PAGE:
A jubilant celebration has swept through the week: Union Berlin has made it into the Bundesliga. A weekly commentary.
Union fans celebrate with the usual soccer celebration paraphernalia, which is otherwise forbidden Photo: dpa
Union in the Red City Hall, Union on the boat, Union stadium party, balcony for Union: a jubilant aria has run through the week, as the Kopenick people are ready for the first league. After the Bundesliga promotion means anyway just a heartbeat before the first Bundesliga game, before the first capital city derby, heck, before the relegation battle.
Union Berlin’s successful PR machine is running, the capital’s press dutifully drowning each other out in loyalty and jubilation. Union sells. At the same time, another Union relegation match is scheduled for Sunday, hardly noticed. The women play against Andernach for promotion to the second Bundesliga; the result in the first leg was 1:1. There, too, they tend to defend and plow, and there are certain parallels to the men, but it’s telling how irrelevant the team remains in the eyes of Berlin’s supposedly progressive public. If it goes after the Unioner club management, the women do not have to ascend at all necessarily. Regional league is enough. Anything else would cost more money, which the likeable cuddly club prefers to spend almost exclusively on the men.
No, Union is truly not solidary and egalitarian in every respect. It hardly has to endure criticism for this. After all, Union is committed, while Hertha is comfortable keeping it the same for women.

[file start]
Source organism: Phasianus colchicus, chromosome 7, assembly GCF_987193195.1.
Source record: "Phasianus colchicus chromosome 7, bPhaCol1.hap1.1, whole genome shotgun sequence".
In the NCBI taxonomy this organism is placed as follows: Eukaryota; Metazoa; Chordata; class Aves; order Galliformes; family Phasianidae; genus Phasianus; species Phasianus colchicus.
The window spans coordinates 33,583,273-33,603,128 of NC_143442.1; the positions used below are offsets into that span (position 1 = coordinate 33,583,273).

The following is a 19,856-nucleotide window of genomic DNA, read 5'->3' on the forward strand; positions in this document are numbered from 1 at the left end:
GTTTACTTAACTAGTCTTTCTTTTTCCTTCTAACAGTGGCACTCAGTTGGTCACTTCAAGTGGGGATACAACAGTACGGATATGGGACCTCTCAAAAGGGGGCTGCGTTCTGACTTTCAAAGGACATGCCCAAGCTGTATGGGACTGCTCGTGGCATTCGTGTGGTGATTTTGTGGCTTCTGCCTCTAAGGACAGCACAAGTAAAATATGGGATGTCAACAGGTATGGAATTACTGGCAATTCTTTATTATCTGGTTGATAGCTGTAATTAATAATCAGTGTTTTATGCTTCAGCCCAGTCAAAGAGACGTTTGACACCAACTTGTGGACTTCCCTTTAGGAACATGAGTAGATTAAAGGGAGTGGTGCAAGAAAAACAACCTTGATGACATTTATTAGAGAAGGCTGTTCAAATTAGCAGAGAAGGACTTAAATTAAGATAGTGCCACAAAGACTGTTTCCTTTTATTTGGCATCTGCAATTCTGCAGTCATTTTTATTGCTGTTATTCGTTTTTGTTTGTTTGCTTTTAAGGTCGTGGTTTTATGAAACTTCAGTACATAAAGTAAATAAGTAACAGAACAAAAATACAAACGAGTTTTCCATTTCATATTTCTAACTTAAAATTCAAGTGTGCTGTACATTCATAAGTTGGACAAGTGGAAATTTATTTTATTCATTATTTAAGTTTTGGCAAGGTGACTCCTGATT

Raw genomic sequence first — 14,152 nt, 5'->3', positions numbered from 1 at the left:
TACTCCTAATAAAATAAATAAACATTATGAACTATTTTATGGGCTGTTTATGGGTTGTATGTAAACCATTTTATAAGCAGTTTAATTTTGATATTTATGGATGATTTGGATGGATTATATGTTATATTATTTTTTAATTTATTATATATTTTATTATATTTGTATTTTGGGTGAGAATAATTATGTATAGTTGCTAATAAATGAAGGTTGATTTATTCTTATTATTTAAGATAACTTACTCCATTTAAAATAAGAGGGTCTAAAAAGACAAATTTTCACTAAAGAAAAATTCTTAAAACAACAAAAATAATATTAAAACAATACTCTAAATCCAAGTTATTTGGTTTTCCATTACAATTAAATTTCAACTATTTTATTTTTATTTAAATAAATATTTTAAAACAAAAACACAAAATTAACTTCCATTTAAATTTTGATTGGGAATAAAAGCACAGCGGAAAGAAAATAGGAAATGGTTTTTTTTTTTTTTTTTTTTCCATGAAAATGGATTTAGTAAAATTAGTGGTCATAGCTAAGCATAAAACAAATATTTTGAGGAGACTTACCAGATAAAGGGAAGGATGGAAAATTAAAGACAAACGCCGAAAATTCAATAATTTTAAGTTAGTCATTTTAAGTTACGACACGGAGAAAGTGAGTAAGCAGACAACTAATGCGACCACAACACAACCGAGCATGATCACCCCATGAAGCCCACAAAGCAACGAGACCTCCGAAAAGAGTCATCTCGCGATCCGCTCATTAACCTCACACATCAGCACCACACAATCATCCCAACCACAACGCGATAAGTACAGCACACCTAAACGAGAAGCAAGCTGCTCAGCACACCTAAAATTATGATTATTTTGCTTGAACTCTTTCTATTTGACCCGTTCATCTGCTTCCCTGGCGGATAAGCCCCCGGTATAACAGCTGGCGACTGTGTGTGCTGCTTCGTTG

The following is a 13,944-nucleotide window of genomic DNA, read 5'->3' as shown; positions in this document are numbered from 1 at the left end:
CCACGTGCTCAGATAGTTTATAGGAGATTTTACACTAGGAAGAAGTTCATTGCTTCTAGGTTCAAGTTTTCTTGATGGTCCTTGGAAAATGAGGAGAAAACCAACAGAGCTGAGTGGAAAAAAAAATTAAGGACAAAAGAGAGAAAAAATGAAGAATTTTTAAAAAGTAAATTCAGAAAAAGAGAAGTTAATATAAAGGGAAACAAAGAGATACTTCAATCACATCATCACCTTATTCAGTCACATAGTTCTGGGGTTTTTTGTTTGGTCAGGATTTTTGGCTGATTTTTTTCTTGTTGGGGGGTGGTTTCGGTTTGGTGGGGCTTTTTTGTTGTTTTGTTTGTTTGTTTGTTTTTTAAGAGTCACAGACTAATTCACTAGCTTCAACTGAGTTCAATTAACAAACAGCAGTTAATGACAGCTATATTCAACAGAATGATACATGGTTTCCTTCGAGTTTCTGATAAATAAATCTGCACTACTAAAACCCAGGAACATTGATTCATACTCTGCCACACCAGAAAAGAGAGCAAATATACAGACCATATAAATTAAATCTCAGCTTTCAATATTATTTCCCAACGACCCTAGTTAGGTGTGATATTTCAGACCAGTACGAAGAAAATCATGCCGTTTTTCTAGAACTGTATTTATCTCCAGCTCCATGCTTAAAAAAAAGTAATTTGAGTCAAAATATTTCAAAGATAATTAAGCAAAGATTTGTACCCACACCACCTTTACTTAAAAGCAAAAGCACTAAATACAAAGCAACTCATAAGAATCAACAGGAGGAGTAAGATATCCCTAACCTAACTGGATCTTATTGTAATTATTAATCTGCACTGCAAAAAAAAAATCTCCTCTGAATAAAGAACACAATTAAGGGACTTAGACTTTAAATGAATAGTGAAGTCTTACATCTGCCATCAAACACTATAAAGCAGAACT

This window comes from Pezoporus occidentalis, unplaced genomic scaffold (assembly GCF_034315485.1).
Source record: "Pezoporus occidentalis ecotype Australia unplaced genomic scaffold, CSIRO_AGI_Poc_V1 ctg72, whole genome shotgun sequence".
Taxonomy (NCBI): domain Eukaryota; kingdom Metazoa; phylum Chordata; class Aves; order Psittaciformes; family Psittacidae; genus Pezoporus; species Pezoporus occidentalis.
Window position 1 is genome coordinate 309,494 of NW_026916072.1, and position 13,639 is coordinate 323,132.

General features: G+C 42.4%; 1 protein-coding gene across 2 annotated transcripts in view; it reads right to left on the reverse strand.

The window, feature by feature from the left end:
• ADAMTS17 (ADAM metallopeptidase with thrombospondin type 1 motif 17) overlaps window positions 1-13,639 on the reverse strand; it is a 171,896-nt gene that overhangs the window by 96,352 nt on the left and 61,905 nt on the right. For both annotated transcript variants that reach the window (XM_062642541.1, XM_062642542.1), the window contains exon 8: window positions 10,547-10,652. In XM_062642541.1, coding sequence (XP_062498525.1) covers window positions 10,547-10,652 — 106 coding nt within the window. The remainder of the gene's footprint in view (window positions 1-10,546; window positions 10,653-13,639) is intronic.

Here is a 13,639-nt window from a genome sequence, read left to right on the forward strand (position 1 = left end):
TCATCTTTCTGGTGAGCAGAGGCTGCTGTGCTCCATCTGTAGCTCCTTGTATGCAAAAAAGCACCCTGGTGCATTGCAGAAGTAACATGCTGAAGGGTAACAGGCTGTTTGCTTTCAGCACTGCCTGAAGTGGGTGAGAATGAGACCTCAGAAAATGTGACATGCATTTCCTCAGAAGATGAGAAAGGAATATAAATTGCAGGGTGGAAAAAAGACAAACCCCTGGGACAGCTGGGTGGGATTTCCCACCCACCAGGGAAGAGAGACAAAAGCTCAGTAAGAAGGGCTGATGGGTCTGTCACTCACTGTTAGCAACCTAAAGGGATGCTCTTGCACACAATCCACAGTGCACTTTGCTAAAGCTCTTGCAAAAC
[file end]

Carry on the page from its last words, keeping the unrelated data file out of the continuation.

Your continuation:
So now: the rise of the Union men. In the press, people are pushing for the Ossidruse, but for the East, Union’s rise probably means nothing: it’s not Dresden or Magdeburg that are rising, but a capital city club, at most sentimentally ostig. No depopulated regions benefit, just a few kiosks in Oberschoneweide. The rest is folklore.
Hertha can be pleased that the stadium is once again sold out.
Whether the cash-strapped capital can sustain two professional clubs in the long term remains to be seen. Hertha already lacks the funds to launch its planned major attack in the Bundesliga. Backers from abroad would be a plausible solution, but so far the Charlottenburgers have been looking for their Chinese counterpart in vain. It is therefore conceivable that in the long term there will only be room for a Berlin Bundesliga club, but it has not been said which one. In terms of image and appearance, Union has long since pulled ahead. The competition in the youth sector is intensifying: Hertha has distinguished itself in recent years as a major promoter of young talent and would like to remain so. No, the West German club is certainly not happy about Union’s promotion. But they are happy that they are once again selling out the Olympiastadion. With the capital city derby, it is probably thanks to Union, of all teams, that Hertha has always strived for: more soccer metropolis Berlin. More visible, different fan culture.
But there are downsides. The so-called fringe sports are slipping further into the semi-significant behind the new polarity. The gap to Berlin’s amateur soccer is growing. And the Union women can continue to wait for a time when the parent club can no longer use the phrase "no money" as an excuse. The Union men are a long way from that in the Bundesliga. And money is always needed in men’s soccer.